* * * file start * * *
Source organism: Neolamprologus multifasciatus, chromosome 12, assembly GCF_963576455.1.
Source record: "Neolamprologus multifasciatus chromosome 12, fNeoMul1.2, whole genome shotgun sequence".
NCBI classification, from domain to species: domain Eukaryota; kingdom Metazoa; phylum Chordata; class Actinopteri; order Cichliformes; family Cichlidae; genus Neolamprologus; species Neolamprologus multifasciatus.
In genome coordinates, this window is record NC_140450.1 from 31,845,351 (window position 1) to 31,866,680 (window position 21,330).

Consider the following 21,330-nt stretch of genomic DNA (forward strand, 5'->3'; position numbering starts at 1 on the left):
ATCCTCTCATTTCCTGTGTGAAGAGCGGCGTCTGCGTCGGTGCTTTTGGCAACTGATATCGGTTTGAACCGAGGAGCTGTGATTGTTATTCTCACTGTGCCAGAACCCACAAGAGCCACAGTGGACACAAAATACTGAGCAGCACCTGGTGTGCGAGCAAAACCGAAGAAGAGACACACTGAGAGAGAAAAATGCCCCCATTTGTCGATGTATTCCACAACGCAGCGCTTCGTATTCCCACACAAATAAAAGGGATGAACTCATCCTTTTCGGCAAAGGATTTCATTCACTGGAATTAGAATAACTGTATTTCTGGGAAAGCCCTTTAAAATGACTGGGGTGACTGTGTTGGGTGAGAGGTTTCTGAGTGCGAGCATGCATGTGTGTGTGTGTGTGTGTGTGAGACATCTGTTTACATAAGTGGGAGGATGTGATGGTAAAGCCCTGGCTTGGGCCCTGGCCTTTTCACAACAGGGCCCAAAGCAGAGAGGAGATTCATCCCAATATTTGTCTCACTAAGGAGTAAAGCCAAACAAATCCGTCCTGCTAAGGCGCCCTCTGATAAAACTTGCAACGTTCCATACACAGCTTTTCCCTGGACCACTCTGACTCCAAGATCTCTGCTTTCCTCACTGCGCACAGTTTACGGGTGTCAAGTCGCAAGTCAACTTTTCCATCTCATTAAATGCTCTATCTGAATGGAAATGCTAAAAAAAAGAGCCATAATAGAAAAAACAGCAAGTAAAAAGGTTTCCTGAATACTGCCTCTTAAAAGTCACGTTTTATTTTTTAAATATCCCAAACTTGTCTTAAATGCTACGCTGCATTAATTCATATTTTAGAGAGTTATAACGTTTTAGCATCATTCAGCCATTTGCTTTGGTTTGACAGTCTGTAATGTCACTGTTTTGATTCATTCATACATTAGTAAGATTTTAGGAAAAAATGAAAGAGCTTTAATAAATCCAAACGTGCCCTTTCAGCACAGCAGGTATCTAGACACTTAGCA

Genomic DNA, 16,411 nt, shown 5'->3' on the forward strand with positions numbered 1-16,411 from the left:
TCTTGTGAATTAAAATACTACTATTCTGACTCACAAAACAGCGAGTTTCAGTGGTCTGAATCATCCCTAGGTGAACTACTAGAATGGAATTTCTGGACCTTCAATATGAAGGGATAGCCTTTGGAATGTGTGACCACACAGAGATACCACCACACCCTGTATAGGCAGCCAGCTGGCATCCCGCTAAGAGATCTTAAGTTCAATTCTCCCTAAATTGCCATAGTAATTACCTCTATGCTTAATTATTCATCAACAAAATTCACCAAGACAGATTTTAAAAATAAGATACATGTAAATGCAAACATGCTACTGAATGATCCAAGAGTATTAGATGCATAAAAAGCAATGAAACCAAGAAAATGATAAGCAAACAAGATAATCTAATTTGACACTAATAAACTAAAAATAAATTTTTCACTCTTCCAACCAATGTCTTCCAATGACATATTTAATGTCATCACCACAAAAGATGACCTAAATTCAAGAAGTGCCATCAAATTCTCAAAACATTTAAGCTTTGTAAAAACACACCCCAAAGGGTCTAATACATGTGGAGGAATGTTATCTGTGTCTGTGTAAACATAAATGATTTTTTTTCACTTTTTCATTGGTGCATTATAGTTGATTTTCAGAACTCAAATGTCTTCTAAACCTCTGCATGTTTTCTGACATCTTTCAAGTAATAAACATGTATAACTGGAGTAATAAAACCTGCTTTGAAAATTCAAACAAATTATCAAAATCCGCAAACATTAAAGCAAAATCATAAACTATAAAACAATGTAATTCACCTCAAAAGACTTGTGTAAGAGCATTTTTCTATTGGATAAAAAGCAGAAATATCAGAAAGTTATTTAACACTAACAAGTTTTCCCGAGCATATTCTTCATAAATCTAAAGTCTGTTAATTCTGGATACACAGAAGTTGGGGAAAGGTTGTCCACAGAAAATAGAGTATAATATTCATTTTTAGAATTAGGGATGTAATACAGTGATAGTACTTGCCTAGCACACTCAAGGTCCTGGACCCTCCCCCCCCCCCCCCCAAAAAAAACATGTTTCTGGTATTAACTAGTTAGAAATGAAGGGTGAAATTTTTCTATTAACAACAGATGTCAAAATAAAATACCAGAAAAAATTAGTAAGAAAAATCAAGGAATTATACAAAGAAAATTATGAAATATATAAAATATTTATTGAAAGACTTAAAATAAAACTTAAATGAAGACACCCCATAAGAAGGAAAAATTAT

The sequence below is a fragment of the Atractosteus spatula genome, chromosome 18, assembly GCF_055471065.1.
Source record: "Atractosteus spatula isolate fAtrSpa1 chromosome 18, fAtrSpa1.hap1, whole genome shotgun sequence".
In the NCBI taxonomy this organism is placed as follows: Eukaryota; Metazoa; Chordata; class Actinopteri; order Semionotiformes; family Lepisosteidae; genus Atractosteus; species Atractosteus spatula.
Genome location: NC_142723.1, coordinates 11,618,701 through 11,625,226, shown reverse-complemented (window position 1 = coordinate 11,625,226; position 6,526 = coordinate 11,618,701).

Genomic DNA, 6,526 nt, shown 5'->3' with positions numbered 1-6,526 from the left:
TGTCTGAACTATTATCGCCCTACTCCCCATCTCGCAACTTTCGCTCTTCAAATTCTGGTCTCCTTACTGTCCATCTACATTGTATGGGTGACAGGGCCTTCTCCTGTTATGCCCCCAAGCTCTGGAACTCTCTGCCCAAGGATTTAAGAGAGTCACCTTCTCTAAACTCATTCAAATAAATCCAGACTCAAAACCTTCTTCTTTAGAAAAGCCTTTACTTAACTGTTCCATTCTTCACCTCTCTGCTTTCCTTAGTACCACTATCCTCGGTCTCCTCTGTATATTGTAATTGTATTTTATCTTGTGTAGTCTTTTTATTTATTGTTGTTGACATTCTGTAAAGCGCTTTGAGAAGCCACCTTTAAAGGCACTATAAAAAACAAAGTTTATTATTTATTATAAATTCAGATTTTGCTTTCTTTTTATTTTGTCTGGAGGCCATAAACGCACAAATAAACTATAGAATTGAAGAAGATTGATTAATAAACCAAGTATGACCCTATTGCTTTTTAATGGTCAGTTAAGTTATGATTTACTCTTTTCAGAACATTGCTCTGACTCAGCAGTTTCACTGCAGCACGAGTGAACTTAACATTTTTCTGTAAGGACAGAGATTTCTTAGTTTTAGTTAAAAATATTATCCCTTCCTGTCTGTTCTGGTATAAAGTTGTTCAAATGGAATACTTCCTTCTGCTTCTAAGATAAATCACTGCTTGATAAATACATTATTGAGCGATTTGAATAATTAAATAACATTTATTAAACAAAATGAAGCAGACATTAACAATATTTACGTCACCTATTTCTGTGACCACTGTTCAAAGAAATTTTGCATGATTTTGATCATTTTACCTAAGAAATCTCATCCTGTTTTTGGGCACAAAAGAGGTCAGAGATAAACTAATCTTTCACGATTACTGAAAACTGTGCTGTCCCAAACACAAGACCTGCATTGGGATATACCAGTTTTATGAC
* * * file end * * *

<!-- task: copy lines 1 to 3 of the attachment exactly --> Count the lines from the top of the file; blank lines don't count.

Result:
Source organism: Neolamprologus multifasciatus, chromosome 12, assembly GCF_963576455.1.
Source record: "Neolamprologus multifasciatus chromosome 12, fNeoMul1.2, whole genome shotgun sequence".
NCBI classification, from domain to species: domain Eukaryota; kingdom Metazoa; phylum Chordata; class Actinopteri; order Cichliformes; family Cichlidae; genus Neolamprologus; species Neolamprologus multifasciatus.